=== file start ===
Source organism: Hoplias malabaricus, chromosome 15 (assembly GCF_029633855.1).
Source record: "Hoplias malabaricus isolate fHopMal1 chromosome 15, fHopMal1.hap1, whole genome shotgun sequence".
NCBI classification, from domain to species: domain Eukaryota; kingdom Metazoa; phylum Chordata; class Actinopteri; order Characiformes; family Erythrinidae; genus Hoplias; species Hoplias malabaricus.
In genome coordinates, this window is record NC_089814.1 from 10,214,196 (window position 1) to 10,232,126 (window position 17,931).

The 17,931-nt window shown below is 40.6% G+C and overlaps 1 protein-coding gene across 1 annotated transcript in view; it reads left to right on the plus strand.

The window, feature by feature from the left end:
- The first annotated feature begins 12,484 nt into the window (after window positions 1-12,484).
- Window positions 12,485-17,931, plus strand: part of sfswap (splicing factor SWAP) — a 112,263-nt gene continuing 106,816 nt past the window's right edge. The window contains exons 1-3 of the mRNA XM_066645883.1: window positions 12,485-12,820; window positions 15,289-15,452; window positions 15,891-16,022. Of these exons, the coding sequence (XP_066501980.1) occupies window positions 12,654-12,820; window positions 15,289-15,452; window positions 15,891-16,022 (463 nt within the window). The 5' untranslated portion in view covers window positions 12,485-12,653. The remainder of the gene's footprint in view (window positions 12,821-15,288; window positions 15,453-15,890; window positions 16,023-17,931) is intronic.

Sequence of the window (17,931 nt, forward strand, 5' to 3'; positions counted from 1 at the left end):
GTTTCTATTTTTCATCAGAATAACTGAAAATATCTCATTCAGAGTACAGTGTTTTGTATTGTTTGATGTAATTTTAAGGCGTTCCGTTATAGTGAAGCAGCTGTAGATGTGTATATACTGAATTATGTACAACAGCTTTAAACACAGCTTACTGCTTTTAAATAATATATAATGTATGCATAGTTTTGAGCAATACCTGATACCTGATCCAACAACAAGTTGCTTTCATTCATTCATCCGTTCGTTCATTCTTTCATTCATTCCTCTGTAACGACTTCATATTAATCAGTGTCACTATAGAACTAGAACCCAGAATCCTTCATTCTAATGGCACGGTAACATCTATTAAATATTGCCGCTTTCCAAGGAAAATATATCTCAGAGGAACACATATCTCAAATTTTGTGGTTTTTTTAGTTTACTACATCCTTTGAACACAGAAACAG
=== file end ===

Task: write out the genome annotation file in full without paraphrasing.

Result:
Source organism: Hoplias malabaricus, chromosome 15 (assembly GCF_029633855.1).
Source record: "Hoplias malabaricus isolate fHopMal1 chromosome 15, fHopMal1.hap1, whole genome shotgun sequence".
NCBI classification, from domain to species: domain Eukaryota; kingdom Metazoa; phylum Chordata; class Actinopteri; order Characiformes; family Erythrinidae; genus Hoplias; species Hoplias malabaricus.
In genome coordinates, this window is record NC_089814.1 from 10,214,196 (window position 1) to 10,232,126 (window position 17,931).

The 17,931-nt window shown below is 40.6% G+C and overlaps 1 protein-coding gene across 1 annotated transcript in view; it reads left to right on the plus strand.

The window, feature by feature from the left end:
- The first annotated feature begins 12,484 nt into the window (after window positions 1-12,484).
- Window positions 12,485-17,931, plus strand: part of sfswap (splicing factor SWAP) — a 112,263-nt gene continuing 106,816 nt past the window's right edge. The window contains exons 1-3 of the mRNA XM_066645883.1: window positions 12,485-12,820; window positions 15,289-15,452; window positions 15,891-16,022. Of these exons, the coding sequence (XP_066501980.1) occupies window positions 12,654-12,820; window positions 15,289-15,452; window positions 15,891-16,022 (463 nt within the window). The 5' untranslated portion in view covers window positions 12,485-12,653. The remainder of the gene's footprint in view (window positions 12,821-15,288; window positions 15,453-15,890; window positions 16,023-17,931) is intronic.

Sequence of the window (17,931 nt, forward strand, 5' to 3'; positions counted from 1 at the left end):
GTTTCTATTTTTCATCAGAATAACTGAAAATATCTCATTCAGAGTACAGTGTTTTGTATTGTTTGATGTAATTTTAAGGCGTTCCGTTATAGTGAAGCAGCTGTAGATGTGTATATACTGAATTATGTACAACAGCTTTAAACACAGCTTACTGCTTTTAAATAATATATAATGTATGCATAGTTTTGAGCAATACCTGATACCTGATCCAACAACAAGTTGCTTTCATTCATTCATCCGTTCGTTCATTCTTTCATTCATTCCTCTGTAACGACTTCATATTAATCAGTGTCACTATAGAACTAGAACCCAGAATCCTTCATTCTAATGGCACGGTAACATCTATTAAATATTGCCGCTTTCCAAGGAAAATATATCTCAGAGGAACACATATCTCAAATTTTGTGGTTTTTTTAGTTTACTACATCCTTTGAACACAGAAACAG